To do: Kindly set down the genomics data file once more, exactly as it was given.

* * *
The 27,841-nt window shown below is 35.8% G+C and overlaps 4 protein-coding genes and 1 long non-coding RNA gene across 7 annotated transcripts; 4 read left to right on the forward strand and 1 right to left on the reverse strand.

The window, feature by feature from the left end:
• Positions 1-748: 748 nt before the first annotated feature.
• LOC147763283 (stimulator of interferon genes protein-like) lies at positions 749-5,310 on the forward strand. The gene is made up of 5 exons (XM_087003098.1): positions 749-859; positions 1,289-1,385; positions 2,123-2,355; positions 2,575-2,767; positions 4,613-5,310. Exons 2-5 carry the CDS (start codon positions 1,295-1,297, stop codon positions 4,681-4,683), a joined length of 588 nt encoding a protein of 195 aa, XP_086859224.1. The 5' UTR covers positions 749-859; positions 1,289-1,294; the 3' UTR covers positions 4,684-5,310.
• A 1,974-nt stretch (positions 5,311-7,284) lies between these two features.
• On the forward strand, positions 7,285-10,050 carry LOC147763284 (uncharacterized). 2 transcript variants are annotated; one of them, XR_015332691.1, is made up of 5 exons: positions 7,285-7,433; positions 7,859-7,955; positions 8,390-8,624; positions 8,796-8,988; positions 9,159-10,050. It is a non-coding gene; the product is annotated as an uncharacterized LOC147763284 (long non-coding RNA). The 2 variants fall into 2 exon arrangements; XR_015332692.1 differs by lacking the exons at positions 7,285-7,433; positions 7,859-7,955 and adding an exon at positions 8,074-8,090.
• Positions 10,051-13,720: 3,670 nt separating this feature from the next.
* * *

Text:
The 27,841-nt window shown below is 35.8% G+C and overlaps 4 protein-coding genes and 1 long non-coding RNA gene across 7 annotated transcripts; 4 read left to right on the forward strand and 1 right to left on the reverse strand.

The window, feature by feature from the left end:
• Positions 1-748: 748 nt before the first annotated feature.
• LOC147763283 (stimulator of interferon genes protein-like) lies at positions 749-5,310 on the forward strand. The gene is made up of 5 exons (XM_087003098.1): positions 749-859; positions 1,289-1,385; positions 2,123-2,355; positions 2,575-2,767; positions 4,613-5,310. Exons 2-5 carry the CDS (start codon positions 1,295-1,297, stop codon positions 4,681-4,683), a joined length of 588 nt encoding a protein of 195 aa, XP_086859224.1. The 5' UTR covers positions 749-859; positions 1,289-1,294; the 3' UTR covers positions 4,684-5,310.
• A 1,974-nt stretch (positions 5,311-7,284) lies between these two features.
• On the forward strand, positions 7,285-10,050 carry LOC147763284 (uncharacterized). 2 transcript variants are annotated; one of them, XR_015332691.1, is made up of 5 exons: positions 7,285-7,433; positions 7,859-7,955; positions 8,390-8,624; positions 8,796-8,988; positions 9,159-10,050. It is a non-coding gene; the product is annotated as an uncharacterized LOC147763284 (long non-coding RNA). The 2 variants fall into 2 exon arrangements; XR_015332692.1 differs by lacking the exons at positions 7,285-7,433; positions 7,859-7,955 and adding an exon at positions 8,074-8,090.
• Positions 10,051-13,720: 3,670 nt separating this feature from the next.